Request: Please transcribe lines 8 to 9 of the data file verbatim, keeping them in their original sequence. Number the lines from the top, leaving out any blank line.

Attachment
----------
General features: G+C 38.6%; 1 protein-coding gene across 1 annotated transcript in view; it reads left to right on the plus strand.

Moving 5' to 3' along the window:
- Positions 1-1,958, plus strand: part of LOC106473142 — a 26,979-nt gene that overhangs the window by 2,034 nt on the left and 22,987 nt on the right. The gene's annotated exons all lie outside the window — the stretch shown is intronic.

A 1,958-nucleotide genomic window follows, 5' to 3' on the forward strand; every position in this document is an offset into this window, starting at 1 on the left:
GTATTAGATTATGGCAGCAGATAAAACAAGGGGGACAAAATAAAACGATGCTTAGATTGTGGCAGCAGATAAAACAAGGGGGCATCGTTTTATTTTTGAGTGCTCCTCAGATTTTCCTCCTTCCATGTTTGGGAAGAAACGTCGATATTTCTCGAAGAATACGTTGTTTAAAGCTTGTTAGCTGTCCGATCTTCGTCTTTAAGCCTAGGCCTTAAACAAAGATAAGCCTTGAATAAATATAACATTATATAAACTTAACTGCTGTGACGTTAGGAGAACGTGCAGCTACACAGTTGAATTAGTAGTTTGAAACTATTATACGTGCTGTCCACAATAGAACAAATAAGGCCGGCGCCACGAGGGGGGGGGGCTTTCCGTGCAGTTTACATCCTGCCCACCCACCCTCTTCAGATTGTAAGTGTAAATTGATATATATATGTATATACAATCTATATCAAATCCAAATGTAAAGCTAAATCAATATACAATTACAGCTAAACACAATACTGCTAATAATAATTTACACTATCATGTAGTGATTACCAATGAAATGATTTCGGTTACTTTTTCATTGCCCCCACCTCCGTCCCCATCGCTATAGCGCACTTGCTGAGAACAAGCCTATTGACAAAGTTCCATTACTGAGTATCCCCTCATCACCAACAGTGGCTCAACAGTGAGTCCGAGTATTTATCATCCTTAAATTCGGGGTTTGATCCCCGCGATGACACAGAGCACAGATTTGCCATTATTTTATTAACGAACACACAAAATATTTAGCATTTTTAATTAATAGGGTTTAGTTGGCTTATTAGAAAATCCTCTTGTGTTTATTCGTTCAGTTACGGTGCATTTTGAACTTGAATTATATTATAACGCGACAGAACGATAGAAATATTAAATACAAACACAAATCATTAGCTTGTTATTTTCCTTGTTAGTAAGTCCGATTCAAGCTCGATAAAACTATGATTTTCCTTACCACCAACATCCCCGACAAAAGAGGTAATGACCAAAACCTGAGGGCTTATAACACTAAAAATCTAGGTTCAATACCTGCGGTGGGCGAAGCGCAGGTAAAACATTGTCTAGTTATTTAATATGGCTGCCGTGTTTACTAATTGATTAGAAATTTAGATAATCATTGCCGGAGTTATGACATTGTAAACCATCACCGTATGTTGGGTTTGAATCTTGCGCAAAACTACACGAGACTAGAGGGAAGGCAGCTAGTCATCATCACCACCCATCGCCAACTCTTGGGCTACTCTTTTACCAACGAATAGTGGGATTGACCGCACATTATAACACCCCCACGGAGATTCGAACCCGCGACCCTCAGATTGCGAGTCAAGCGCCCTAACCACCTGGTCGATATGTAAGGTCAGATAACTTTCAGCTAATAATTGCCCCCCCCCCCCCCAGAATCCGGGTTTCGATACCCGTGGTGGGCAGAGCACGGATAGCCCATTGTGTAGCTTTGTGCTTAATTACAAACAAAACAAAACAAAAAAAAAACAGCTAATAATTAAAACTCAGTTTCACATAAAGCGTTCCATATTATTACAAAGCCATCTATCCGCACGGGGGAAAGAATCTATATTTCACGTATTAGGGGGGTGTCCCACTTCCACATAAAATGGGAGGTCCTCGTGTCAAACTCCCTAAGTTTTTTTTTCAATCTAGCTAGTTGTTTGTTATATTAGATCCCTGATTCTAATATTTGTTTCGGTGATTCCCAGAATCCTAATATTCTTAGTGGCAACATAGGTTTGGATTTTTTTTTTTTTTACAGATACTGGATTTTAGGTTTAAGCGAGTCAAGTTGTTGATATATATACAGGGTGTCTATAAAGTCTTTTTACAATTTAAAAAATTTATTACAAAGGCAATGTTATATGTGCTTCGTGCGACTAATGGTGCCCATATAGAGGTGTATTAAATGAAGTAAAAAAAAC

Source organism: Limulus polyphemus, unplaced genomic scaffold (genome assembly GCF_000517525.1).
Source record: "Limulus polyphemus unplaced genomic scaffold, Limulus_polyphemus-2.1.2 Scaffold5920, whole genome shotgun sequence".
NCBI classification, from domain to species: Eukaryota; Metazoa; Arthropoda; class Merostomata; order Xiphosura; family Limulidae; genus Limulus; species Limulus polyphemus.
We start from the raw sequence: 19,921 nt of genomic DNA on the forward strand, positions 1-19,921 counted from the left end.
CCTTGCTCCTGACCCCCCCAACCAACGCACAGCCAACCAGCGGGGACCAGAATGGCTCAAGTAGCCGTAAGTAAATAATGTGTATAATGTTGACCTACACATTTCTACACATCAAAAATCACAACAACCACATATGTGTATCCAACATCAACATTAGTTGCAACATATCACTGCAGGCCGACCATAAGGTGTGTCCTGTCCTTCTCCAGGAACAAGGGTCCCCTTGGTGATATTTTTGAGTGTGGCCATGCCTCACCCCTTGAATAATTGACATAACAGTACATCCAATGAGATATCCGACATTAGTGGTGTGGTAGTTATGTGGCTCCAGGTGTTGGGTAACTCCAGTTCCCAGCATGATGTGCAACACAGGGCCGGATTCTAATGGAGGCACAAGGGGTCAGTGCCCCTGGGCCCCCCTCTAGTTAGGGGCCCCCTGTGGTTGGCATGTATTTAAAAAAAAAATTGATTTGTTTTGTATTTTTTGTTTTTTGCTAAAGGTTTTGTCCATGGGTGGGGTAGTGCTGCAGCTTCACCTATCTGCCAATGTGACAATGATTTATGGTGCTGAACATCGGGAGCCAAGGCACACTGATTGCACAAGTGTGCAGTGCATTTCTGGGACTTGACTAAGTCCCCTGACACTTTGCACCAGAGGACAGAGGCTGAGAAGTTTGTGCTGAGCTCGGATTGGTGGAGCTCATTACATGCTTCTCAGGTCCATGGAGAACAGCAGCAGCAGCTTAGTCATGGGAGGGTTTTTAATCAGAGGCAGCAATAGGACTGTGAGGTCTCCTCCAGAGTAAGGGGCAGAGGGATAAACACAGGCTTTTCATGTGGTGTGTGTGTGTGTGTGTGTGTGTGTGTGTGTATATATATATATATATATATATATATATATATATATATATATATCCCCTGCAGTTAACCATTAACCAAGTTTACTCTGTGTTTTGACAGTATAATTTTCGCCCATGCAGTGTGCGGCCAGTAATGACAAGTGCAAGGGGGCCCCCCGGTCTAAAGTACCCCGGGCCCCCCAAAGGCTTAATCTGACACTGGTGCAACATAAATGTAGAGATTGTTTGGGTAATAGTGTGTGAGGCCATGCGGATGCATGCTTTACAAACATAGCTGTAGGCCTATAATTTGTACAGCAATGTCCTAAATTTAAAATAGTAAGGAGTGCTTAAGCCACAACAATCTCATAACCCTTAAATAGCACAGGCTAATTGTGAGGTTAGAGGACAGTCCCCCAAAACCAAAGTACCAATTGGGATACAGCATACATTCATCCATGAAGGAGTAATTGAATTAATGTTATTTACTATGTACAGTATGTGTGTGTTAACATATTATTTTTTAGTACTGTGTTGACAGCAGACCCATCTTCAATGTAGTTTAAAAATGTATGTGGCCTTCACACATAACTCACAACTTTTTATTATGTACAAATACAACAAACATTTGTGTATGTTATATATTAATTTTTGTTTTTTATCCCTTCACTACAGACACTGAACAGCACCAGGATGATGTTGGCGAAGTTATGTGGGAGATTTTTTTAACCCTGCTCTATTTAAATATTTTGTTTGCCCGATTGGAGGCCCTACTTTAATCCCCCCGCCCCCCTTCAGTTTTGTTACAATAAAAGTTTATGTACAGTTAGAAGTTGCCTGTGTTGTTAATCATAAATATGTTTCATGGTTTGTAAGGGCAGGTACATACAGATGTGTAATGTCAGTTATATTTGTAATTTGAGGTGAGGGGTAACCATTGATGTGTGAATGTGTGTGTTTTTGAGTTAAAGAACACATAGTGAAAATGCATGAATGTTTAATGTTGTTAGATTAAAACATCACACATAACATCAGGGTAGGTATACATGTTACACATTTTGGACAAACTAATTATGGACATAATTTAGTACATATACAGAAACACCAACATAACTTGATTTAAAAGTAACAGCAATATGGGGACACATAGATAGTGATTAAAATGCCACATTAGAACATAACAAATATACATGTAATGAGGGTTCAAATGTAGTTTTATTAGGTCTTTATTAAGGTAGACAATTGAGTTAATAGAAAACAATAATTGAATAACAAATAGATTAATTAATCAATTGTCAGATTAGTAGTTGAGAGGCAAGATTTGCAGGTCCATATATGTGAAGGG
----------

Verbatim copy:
NCBI classification, from domain to species: Eukaryota; Metazoa; Arthropoda; class Merostomata; order Xiphosura; family Limulidae; genus Limulus; species Limulus polyphemus.
We start from the raw sequence: 19,921 nt of genomic DNA on the forward strand, positions 1-19,921 counted from the left end.